Miami Dolphins’ Andrew Franks goes long, answers questions about that leg

Andrew Franks noticed he was kicking the wrong ball as he swung his leg but didn't let it deter him. (Getty Images)

Andrew Franks noticed he was kicking the wrong ball as he swung his leg but didn’t let it deter him. (Getty Images)

(Note: This continues a series in Daily Dolphin spotlighting members of the team individually. In addition to reliving highlights and lowlights of the past season for each, we’ll provide analysis and criticism, plus take a look at how each player fits — or doesn’t fit — into the team’s plans for 2017.)

K Andrew Franks

Height, weight: 6-1, 202

College: Rensselaer Polytechnic Institute

Age: 24

Experience: Entering third season, all with Dolphins

Acquired: Signed as undrafted free agent

Contract: Made $525,000 in 2016; due $615,000 in 2017 in final year of contract

In 2016

Stats: 16 of 21 FGs with long of 55; 41 of 42 PATs; career- and team-high 89 points

Notable moments: Made his first game-winning FG with a 21-yarder against Arizona. … Converted career-long 55-yarder as time expired in regulation to force overtime at Buffalo.

Straight talk: For a kicker with a reputation of having a strong leg, Franks entered the 2016 season as an unknown. For various reasons, the Dolphins let him attempt only two field goals from 50 or more yards as a rookie. He made one.

His second season was moving along not remarkably different, with a long successful kick of just 41 yards. Against San Francisco, coach Adam Gase bypassed a 52-yard try and instead punted. When Franks kicked the game-winner against Arizona, it came from just 21 yards.

But if there were questions about Franks’ leg, he may have answered them with one kick. You know the one: 55 yards in frigid Buffalo, with all sorts of impediments to make it challenging. The Dolphins were out of timeouts. The final seconds of regulation were vanishing. The game was vital to Miami’s playoff hopes. And, finally, as Franks went to kick the ball, he realized it was not the one designated for kickers, but rather a rougher ball preferred by quarterbacks.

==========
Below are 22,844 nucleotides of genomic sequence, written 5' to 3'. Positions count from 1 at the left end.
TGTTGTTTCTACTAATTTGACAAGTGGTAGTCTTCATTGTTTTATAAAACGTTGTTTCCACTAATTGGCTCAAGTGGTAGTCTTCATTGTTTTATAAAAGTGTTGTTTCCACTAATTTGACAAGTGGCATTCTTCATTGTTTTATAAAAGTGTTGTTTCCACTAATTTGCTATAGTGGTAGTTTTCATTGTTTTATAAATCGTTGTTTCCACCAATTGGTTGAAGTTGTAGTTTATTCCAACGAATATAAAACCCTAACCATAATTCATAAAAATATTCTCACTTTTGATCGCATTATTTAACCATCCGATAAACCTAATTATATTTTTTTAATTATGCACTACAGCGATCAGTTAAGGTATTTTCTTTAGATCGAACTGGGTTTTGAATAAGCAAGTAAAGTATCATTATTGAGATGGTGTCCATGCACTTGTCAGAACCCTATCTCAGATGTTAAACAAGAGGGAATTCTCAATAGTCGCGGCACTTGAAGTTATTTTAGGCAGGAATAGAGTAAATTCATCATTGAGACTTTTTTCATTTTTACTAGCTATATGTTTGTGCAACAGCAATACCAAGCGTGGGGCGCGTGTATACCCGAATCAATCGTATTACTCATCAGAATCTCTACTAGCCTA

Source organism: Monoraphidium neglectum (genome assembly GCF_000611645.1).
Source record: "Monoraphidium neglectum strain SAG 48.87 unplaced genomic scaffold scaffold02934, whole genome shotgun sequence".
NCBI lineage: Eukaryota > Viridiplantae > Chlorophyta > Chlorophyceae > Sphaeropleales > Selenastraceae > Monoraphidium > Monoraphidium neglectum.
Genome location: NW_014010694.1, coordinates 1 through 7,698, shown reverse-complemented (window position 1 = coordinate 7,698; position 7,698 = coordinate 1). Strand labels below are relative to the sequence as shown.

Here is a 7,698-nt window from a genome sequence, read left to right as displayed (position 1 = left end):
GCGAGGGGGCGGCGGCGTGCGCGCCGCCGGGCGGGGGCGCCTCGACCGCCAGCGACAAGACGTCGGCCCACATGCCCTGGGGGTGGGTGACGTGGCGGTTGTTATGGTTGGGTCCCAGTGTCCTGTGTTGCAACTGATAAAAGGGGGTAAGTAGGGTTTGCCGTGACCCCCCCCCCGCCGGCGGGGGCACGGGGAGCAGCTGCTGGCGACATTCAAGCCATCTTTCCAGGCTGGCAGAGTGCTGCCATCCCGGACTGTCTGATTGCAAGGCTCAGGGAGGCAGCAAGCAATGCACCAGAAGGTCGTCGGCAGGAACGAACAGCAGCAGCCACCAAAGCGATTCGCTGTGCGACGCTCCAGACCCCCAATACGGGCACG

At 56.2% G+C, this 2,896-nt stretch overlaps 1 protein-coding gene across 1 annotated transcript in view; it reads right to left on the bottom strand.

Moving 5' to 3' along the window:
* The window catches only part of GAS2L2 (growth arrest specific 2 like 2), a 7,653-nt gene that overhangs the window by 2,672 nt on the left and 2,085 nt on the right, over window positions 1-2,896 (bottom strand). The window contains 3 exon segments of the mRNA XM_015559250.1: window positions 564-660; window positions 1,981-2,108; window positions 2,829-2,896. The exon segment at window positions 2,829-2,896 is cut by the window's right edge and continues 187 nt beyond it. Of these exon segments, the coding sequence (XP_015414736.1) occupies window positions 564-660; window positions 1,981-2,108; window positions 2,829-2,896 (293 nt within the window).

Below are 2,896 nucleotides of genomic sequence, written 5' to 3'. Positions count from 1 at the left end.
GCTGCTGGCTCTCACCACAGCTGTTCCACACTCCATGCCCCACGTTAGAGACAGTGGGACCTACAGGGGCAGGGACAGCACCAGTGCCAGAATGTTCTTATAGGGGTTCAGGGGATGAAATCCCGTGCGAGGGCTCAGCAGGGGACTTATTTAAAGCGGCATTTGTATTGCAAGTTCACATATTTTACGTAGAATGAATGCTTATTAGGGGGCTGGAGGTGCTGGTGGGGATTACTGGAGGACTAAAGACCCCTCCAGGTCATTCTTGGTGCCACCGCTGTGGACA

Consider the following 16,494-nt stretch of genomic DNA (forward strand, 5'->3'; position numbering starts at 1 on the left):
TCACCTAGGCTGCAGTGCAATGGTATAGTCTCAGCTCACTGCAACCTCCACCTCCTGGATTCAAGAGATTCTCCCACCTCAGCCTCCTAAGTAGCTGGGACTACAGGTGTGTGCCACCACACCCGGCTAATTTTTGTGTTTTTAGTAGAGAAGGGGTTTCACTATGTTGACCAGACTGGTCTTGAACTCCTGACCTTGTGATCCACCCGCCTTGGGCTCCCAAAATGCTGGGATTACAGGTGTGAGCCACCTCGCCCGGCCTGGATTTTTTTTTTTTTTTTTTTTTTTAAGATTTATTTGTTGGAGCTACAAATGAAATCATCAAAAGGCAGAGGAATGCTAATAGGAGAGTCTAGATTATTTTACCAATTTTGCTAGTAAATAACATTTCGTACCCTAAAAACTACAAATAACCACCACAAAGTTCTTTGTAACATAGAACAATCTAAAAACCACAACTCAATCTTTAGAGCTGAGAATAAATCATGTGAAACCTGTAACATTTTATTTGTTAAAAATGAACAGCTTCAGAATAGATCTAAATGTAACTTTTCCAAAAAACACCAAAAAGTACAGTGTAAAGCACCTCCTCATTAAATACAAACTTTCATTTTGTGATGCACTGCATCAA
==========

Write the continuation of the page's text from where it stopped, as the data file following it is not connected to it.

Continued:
No matter. Franks made the kick, then added the winner from 27 yards in overtime.

Darren Rizzi, the Dolphins’ special teams coordinator, said, “If we sat here a week ago and said a 55-yarder in Buffalo in December with six seconds left, what are the percentages of making that kick for any kicker? Not Andrew Franks, but league-wide, that’s a big spot, a big kick and a tough, tough kick. So credit to him.”

Prospects for 2017

Dating back to the Caleb Sturgis era, sometimes the Dolphins have an open kicking competition in training camp, sometimes not. Franks had minimal competition early last year, but it speaks volumes that the Dolphins don’t plan to bring in another kicker.

“The specialist position is a really unique one because you’re always kind of competing against the rest of the field, regardless if we have two kickers or if there are two kickers somewhere else or whatever,” Rizzi said. “We felt very comfortable. … We’ll see how it goes, but my confidence in Andrew right now at this point is high based on how he finished last year.”

For what it’s worth, Franks concluded last season’s training camp by making — coincidentally — a 55-yarder as the entire team looked on inside the practice bubble. Franks was disappointed nonetheless.

“Let’s give it a real challenge,” he said. “In here, no wind or anything? I think I can kill it from 65.”

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